Racial integration and dynamics amongst occupational therapy students at the University of KwaZulu-Natal.
Christopher, Chantal Juanita.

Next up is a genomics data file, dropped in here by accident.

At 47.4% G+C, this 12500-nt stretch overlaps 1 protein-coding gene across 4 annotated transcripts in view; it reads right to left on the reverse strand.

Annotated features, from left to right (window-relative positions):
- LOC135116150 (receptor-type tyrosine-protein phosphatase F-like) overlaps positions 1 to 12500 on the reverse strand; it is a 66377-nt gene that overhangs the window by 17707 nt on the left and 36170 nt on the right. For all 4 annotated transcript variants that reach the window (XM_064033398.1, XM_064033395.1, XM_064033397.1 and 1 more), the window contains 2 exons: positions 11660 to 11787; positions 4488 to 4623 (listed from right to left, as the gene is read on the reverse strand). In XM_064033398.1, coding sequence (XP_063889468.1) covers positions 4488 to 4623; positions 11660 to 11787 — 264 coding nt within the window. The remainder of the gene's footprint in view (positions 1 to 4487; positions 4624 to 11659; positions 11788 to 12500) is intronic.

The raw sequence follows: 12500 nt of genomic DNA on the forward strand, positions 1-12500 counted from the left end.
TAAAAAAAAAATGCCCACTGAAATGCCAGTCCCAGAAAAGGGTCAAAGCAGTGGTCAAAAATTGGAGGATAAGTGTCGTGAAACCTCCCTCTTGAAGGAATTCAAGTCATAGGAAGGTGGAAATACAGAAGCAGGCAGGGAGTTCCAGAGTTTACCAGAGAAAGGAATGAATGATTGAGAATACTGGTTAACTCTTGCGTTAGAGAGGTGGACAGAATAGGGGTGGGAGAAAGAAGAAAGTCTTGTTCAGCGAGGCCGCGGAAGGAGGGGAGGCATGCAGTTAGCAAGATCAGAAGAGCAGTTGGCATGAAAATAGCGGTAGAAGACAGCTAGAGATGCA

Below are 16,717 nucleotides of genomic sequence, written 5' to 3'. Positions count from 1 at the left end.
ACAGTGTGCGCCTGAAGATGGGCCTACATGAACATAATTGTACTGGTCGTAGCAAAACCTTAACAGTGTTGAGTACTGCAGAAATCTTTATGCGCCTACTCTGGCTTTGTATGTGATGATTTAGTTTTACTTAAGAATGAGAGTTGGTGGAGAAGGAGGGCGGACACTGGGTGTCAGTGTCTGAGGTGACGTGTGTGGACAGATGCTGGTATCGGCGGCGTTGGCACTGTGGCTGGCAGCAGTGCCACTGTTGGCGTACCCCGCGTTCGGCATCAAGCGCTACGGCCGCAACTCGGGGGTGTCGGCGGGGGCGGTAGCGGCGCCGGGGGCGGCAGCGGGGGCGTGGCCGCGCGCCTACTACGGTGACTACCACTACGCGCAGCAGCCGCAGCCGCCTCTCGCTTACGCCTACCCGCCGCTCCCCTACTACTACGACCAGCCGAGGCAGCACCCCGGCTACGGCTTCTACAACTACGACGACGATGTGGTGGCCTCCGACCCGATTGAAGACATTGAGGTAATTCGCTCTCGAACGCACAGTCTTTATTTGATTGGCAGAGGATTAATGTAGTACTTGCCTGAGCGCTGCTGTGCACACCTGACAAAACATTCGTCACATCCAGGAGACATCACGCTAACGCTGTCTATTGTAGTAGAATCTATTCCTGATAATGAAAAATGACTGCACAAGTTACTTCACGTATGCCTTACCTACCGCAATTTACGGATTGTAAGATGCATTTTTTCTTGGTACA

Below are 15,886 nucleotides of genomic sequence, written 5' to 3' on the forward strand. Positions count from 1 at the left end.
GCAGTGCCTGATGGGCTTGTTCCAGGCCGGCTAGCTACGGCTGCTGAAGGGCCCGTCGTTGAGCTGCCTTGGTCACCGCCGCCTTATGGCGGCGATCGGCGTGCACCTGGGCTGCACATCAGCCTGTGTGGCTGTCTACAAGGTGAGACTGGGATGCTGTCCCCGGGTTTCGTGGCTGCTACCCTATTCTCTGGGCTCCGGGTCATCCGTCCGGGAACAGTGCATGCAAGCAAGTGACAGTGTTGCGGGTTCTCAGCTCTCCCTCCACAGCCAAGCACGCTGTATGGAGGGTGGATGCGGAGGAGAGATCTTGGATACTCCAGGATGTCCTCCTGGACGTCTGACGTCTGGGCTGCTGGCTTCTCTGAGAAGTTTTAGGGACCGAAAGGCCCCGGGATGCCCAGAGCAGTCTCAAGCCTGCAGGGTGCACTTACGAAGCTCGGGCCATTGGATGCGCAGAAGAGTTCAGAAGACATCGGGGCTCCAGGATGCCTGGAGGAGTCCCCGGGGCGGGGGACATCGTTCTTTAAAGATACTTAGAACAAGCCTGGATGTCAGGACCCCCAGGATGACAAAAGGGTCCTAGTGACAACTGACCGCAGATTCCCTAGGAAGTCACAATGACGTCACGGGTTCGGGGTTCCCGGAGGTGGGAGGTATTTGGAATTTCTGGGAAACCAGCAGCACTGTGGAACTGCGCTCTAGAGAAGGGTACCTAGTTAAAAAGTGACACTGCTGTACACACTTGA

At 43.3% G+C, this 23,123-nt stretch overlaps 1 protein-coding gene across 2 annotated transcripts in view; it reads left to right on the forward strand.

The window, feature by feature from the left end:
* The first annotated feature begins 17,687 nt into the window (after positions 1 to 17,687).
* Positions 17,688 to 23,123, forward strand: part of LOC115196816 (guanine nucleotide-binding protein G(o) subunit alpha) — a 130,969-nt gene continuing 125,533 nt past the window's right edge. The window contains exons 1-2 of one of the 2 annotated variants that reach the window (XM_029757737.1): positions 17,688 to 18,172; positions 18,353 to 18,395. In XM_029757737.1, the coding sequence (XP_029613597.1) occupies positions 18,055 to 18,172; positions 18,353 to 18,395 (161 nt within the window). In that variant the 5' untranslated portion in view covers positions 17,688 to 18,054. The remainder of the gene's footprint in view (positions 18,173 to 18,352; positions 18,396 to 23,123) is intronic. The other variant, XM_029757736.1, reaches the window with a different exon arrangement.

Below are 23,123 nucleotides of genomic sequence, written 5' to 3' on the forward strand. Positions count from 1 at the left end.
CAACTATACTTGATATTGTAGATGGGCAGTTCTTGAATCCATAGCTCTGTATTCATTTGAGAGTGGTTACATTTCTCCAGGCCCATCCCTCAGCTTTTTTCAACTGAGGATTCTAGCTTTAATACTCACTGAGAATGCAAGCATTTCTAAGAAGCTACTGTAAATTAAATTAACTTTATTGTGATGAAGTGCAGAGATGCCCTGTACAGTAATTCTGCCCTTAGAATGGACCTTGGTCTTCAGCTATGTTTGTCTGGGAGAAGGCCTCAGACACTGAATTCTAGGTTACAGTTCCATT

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Post democracy lecture venues within the Discipline of Occupational Therapy and campus at the University of KwaZulu-Natal display racial clustering where homogenous racial groups self-segregate and sit amongst those that look similar to themselves. This feature which, according to an extensive literature search occurs across the world appears resistant to change even within small occupational therapy classes which create extensive contact between students, with formal and informal opportunities to integrate. This descriptive qualitative study aimed to explore the occupational therapy student participants’ lived reality of racial integration and classroom dynamics from years 2, 3 and 4 in the context of studying at the University of KwaZulu-Natal. The data collection tool was racially homogenous focus groups that yielded deep and rich discourse around an opening vignette and subsequent probes. Thematic analysis with a Critical Race Theory lens informed the data display and reduction process. Data yielded important findings that allude to contemporary racialisation amongst “born-free” occupational therapy students with strong convergence with international research and literature. Themes displayed students’ rationale behind ‘Othering’— the behaviour of creating Us/Them divisions along various factors; the racialising of space as a legacy of apartheid as well as in new ways and forms; varying promoters of social cohesion that they believe enhance integration as well as particular barriers within the academy and particularly the Discipline of Occupational Therapy. Recommendations allude to the need for pedagogical review, staff conscientisation around student lived reality, as well as the creation of a milieu of social cohesion.
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